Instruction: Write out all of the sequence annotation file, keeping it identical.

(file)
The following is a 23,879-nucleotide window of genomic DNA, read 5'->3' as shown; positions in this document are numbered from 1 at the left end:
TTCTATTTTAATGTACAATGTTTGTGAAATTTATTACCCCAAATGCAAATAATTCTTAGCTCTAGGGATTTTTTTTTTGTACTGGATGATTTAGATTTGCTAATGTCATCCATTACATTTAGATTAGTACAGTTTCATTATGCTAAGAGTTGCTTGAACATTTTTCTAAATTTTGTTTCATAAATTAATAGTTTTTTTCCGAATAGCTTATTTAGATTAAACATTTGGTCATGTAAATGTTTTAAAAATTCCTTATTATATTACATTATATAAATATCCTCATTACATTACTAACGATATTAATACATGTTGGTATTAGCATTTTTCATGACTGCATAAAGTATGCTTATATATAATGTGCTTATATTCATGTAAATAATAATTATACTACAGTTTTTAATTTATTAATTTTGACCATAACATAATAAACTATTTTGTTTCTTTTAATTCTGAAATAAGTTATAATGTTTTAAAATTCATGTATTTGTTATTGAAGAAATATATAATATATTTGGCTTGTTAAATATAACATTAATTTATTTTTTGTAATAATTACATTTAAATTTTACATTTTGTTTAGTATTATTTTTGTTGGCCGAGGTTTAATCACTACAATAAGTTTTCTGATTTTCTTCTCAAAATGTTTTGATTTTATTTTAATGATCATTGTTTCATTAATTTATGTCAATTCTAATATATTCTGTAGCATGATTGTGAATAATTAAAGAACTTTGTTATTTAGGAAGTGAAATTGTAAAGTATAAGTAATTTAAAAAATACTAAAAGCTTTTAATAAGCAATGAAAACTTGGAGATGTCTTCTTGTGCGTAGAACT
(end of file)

The following is a 23,879-nucleotide window of genomic DNA, read 5'->3' as shown; positions in this document are numbered from 1 at the left end:
TTCTATTTTAATGTACAATGTTTGTGAAATTTATTACCCCAAATGCAAATAATTCTTAGCTCTAGGGATTTTTTTTTTGTACTGGATGATTTAGATTTGCTAATGTCATCCATTACATTTAGATTAGTACAGTTTCATTATGCTAAGAGTTGCTTGAACATTTTTCTAAATTTTGTTTCATAAATTAATAGTTTTTTTCCGAATAGCTTATTTAGATTAAACATTTGGTCATGTAAATGTTTTAAAAATTCCTTATTATATTACATTATATAAATATCCTCATTACATTACTAACGATATTAATACATGTTGGTATTAGCATTTTTCATGACTGCATAAAGTATGCTTATATATAATGTGCTTATATTCATGTAAATAATAATTATACTACAGTTTTTAATTTATTAATTTTGACCATAACATAATAAACTATTTTGTTTCTTTTAATTCTGAAATAAGTTATAATGTTTTAAAATTCATGTATTTGTTATTGAAGAAATATATAATATATTTGGCTTGTTAAATATAACATTAATTTATTTTTTGTAATAATTACATTTAAATTTTACATTTTGTTTAGTATTATTTTTGTTGGCCGAGGTTTAATCACTACAATAAGTTTTCTGATTTTCTTCTCAAAATGTTTTGATTTTATTTTAATGATCATTGTTTCATTAATTTATGTCAATTCTAATATATTCTGTAGCATGATTGTGAATAATTAAAGAACTTTGTTATTTAGGAAGTGAAATTGTAAAGTATAAGTAATTTAAAAAATACTAAAAGCTTTTAATAAGCAATGAAAACTTGGAGATGTCTTCTTGTGCGTAGAACT